Freedom vs. Deliverance

Hwang Tong-gyu is one of Korea’s finest poets. He has been writing poetry for the past fifty-eight years since his debut in 1958. His poetry stands out both for its literary merit and popular appeal. The following is an interview conducted by literary critic and longtime researcher of Hwang’s poetry, Ha Eung-baek.


A Poet’s Sense of Identity


Ha Eung-baek: You have graduated from a department of English and studied abroad in Edinburgh. There are probably many poets in our country that studied English literature at university, but you went on to teach English Literature at Seoul National University and in a way you are someone who has used English all his life. With this background, what would you say are the fundamental differences between English or American poetry and Korean poetry?


Hwang Tong-gyu: The poetry of Western Europe has a much stronger sense of identity and sense of language than Korean poetry. However, our poetry has become very Westernized, so there isn’t much of a difference now. When I say “sense of identity,” I mean something that asks “How should I live?” This differs from individualism in that it revolves around questioning how I, as a human being, should live my life. This mode of thought is more prominent in Europe than in Korea’s poetry tradition. Wordsworth, Eliot, Yeats, and Rilke—they all have this theme.


Ha: You have worked both as a teacher and as a poet. Have you ever felt friction between the two?


Hwang: Art is unforgiving to teaching. You must show. There must be many people who have been taught through showing. Yet, there is a basic difference between showing and teaching. Having said that, there are many American and European poets who are employed in that most time consuming of jobs, being a university professor. They too must struggle. If you don’t, it is hard to make good poetry. I am not a magician, so it is difficult. You cannot say “now I will show you, and now I will teach you.”


Ha: You were born in 1938, which, to speak in a Korean context means you were born under Japanese colonial rule. When you were eight years old, you witnessed liberation in 1945; when you were thirteen, you lived through our people’s greatest tragedy, the Korean War; when you were at university, you experienced both the April 19th Revolution and the May 16th Coup. You have been faced with many important events in our country’s recent history. How does this historical background relate to your poetry?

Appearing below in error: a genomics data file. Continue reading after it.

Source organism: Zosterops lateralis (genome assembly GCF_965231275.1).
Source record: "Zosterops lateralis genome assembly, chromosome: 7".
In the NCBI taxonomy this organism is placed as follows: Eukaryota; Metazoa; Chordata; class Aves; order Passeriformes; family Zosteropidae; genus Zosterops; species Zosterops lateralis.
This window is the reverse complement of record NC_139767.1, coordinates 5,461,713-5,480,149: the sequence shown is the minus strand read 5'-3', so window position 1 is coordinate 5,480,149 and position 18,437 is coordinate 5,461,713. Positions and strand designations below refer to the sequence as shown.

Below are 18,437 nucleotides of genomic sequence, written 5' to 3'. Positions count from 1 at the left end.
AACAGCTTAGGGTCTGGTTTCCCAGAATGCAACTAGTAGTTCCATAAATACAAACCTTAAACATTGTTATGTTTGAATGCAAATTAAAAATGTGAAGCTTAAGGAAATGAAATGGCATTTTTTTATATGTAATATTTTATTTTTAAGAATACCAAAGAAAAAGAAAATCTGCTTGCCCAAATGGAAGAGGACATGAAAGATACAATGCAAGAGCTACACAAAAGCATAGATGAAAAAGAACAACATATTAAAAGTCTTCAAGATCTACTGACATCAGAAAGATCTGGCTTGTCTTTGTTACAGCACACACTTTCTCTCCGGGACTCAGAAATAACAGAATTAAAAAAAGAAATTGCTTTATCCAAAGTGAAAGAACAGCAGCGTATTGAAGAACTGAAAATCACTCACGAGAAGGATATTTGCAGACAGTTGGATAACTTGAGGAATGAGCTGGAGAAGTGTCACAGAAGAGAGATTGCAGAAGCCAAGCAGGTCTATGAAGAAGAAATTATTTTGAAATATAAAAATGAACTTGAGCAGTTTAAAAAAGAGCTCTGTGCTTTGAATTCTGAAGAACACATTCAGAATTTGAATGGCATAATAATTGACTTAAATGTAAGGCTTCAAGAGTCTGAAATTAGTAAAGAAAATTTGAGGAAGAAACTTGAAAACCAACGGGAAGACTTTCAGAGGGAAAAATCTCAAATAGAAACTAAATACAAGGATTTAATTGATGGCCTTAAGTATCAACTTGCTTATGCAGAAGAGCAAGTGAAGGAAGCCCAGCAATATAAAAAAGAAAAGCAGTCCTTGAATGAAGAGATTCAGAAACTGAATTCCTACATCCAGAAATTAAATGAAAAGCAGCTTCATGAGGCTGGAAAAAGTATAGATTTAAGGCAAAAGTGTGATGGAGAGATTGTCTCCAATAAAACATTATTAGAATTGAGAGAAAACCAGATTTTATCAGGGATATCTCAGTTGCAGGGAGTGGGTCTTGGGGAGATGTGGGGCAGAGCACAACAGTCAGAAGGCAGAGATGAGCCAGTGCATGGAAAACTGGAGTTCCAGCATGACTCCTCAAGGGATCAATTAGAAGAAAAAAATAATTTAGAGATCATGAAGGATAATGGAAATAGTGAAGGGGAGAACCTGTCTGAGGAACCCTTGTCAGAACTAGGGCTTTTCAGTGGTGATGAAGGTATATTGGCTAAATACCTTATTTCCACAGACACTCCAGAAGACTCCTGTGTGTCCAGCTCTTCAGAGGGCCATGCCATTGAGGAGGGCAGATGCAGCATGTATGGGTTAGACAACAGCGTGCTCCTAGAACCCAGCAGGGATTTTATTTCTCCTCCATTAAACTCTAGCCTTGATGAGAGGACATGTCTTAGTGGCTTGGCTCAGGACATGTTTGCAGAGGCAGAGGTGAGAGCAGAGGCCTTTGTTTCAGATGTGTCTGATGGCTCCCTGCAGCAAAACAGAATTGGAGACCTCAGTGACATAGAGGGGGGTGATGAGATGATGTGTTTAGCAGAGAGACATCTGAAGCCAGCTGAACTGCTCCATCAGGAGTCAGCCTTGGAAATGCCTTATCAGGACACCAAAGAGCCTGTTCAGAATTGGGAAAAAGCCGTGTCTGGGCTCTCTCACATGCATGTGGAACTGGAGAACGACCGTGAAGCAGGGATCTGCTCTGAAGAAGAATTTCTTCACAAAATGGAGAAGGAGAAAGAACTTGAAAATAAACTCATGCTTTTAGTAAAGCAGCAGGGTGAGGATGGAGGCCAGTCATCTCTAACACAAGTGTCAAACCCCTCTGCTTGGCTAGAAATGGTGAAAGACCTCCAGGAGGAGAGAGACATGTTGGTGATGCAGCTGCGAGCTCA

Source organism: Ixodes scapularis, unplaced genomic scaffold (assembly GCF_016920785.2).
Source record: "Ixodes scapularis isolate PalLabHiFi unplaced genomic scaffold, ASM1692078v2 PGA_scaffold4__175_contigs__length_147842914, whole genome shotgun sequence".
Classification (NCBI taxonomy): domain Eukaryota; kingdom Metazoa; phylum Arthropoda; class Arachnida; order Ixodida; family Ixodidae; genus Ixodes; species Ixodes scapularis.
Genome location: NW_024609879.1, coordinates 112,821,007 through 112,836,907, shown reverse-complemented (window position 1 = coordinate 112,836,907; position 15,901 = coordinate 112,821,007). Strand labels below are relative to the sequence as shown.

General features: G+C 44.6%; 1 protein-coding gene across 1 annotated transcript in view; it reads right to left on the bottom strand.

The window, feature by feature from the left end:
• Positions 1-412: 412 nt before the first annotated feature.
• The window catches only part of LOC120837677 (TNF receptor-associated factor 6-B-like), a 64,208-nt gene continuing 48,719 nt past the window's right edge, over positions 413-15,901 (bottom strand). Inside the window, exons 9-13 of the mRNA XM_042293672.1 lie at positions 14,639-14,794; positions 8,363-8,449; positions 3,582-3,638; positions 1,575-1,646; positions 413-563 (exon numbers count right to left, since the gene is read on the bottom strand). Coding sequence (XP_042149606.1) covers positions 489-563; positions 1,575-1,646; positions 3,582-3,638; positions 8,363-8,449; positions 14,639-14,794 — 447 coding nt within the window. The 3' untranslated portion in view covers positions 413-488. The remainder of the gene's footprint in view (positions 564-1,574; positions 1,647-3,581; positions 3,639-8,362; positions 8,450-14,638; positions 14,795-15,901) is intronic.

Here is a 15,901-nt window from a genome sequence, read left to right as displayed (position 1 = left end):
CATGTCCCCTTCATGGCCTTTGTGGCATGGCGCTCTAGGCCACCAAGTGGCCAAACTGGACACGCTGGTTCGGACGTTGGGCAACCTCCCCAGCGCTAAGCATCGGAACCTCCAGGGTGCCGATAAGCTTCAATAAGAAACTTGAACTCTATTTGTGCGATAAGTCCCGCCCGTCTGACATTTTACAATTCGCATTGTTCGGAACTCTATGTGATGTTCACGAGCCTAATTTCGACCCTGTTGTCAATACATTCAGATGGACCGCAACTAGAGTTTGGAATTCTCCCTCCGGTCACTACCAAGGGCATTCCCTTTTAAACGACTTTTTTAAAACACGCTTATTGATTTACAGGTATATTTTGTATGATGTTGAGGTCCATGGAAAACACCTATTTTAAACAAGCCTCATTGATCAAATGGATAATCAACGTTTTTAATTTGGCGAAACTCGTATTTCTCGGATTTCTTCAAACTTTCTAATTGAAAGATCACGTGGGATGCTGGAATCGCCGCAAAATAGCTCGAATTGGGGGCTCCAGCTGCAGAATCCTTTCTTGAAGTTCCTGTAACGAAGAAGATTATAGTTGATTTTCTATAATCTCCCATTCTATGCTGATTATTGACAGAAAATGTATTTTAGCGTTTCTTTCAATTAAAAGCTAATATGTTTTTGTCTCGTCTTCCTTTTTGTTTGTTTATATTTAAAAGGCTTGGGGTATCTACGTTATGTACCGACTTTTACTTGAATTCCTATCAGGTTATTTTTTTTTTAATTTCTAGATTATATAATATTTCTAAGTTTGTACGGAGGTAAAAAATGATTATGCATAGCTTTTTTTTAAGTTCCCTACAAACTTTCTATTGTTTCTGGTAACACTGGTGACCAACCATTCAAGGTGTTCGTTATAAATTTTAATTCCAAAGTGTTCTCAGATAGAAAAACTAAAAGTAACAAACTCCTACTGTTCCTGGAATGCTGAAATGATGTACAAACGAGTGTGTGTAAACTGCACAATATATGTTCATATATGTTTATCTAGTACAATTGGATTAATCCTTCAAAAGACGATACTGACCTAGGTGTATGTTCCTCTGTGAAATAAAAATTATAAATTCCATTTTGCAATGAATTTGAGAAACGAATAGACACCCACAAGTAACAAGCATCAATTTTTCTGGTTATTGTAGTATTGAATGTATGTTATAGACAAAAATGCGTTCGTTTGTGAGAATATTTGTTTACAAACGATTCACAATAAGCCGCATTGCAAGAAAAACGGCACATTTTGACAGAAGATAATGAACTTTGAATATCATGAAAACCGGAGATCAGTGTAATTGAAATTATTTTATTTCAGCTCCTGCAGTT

Hwang: I don’t think my life has been smooth even now. In some ways, it is as if I have lived without knowing the true meaning of peace. Even after those events, our lives have never been peaceful because of the relations between the North and the South. These have all had an effect on my poetry and therefore you will not find the word “happiness” in my poems.


Ha: You say that, but after you reached middle age, words associated with happiness, such as “radiance” often appear in your work.


Hwang: More than to convey happiness, I used the word “radiance” to express the realization of what’s not smooth or the attitude that one can still love things that are not smooth.


Ha: So could “not smooth” be a figure of speech representing a rough, bumpy life?


Hwang: Yes. Young people these days might not understand, but there were many of us who could not live the way we wanted. For example, choosing one’s major (I didn’t always want to choose English Literature). I originally wanted to go to the College of Music and major in composition, but I couldn’t because I was never able to receive proper music education when I was young. At the time, there was no one to teach me, so I couldn’t learn. I had never even been able to touch an instrument, so I had to give up. I ended up picking what seemed to be the closest subject to music, poetry. You couldn’t read world literature then because reading English books meant learning English for six years, which was equivalent to going to England itself. You couldn’t just do as you pleased. After studying, if I had had the freedom to, I would have become a translator, not a professor. But I couldn’t refuse when I was offered a professorship. You couldn’t live as a translator then. There were lots of different mitigating circumstances like that. I don’t know if people would accept it now, but at that time we tended to naturally accept that fundamentally, life was not smooth.


Searching for Humanity’s True Nature


Ha: Am I right in saying that there is a poem from your early works written when you were in your twenties called “A Joyful Letter”? This poem might be a favorite among your readers.


Hwang: That is a bit of a pity to me since it is one of my early works.


Ha: Many critics have looked at this poem and said it told a story of labor. Up until that point, love was often equated with “waiting.” Your position, like “If you leave, I shall wait,” was considered important, and from what I understand, one’s way of waiting is integral to this poem. However you look at it, it seems like this couldn’t possibly be something said by a twenty-year-old. While this theme of waiting was common in traditional poetry, I would have thought that you wouldn’t have been capable of such literary insight at such an age.


Hwang: During the War, I discovered the true nature of extant love could not be resolved through waiting. At that time, no such thing as eternal love could be seen around me. I couldn’t speak of love the same way that the poets who came before me had. And I was also probably influenced by existentialism then. Although I probably didn’t understand existentialism, I must have picked up on its feeling or main elements. The existentialism understood in Korea at that time was more of the end-of-the-century version that had wandered a bit from its origins—possibly closer to end-of-the-century nihilism. Existentialism has an extraordinarily str...